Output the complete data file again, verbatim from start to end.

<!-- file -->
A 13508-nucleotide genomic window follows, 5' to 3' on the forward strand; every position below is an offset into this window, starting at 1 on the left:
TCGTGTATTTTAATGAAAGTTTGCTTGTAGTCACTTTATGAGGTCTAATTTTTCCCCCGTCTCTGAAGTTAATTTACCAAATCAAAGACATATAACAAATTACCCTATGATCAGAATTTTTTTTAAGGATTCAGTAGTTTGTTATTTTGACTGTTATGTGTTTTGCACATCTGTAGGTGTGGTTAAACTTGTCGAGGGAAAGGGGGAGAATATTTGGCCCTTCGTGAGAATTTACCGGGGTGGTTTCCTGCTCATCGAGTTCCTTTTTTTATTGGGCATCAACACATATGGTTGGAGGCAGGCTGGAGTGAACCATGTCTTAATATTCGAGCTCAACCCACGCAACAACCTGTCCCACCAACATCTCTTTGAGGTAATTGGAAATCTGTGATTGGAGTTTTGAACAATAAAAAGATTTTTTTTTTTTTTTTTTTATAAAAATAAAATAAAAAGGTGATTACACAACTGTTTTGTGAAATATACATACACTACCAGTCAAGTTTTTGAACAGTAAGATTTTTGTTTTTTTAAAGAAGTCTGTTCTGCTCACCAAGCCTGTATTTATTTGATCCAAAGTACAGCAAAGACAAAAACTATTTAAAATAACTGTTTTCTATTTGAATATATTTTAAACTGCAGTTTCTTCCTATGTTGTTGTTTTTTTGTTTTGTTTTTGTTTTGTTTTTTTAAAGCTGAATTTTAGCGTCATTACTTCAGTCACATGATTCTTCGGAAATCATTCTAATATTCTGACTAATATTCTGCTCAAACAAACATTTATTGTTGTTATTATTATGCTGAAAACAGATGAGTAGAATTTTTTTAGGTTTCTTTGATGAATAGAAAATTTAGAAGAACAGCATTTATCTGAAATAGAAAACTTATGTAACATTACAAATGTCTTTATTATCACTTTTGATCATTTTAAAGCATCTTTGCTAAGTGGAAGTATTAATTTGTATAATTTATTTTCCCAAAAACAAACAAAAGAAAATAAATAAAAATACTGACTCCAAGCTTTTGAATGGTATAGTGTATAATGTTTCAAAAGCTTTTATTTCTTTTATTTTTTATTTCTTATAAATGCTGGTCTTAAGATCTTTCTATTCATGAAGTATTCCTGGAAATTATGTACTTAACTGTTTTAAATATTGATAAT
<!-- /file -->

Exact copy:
A 13508-nucleotide genomic window follows, 5' to 3' on the forward strand; every position below is an offset into this window, starting at 1 on the left:
TCGTGTATTTTAATGAAAGTTTGCTTGTAGTCACTTTATGAGGTCTAATTTTTCCCCCGTCTCTGAAGTTAATTTACCAAATCAAAGACATATAACAAATTACCCTATGATCAGAATTTTTTTTAAGGATTCAGTAGTTTGTTATTTTGACTGTTATGTGTTTTGCACATCTGTAGGTGTGGTTAAACTTGTCGAGGGAAAGGGGGAGAATATTTGGCCCTTCGTGAGAATTTACCGGGGTGGTTTCCTGCTCATCGAGTTCCTTTTTTTATTGGGCATCAACACATATGGTTGGAGGCAGGCTGGAGTGAACCATGTCTTAATATTCGAGCTCAACCCACGCAACAACCTGTCCCACCAACATCTCTTTGAGGTAATTGGAAATCTGTGATTGGAGTTTTGAACAATAAAAAGATTTTTTTTTTTTTTTTTTTATAAAAATAAAATAAAAAGGTGATTACACAACTGTTTTGTGAAATATACATACACTACCAGTCAAGTTTTTGAACAGTAAGATTTTTGTTTTTTTAAAGAAGTCTGTTCTGCTCACCAAGCCTGTATTTATTTGATCCAAAGTACAGCAAAGACAAAAACTATTTAAAATAACTGTTTTCTATTTGAATATATTTTAAACTGCAGTTTCTTCCTATGTTGTTGTTTTTTTGTTTTGTTTTTGTTTTGTTTTTTTAAAGCTGAATTTTAGCGTCATTACTTCAGTCACATGATTCTTCGGAAATCATTCTAATATTCTGACTAATATTCTGCTCAAACAAACATTTATTGTTGTTATTATTATGCTGAAAACAGATGAGTAGAATTTTTTTAGGTTTCTTTGATGAATAGAAAATTTAGAAGAACAGCATTTATCTGAAATAGAAAACTTATGTAACATTACAAATGTCTTTATTATCACTTTTGATCATTTTAAAGCATCTTTGCTAAGTGGAAGTATTAATTTGTATAATTTATTTTCCCAAAAACAAACAAAAGAAAATAAATAAAAATACTGACTCCAAGCTTTTGAATGGTATAGTGTATAATGTTTCAAAAGCTTTTATTTCTTTTATTTTTTATTTCTTATAAATGCTGGTCTTAAGATCTTTCTATTCATGAAGTATTCCTGGAAATTATGTACTTAACTGTTTTAAATATTGATAAT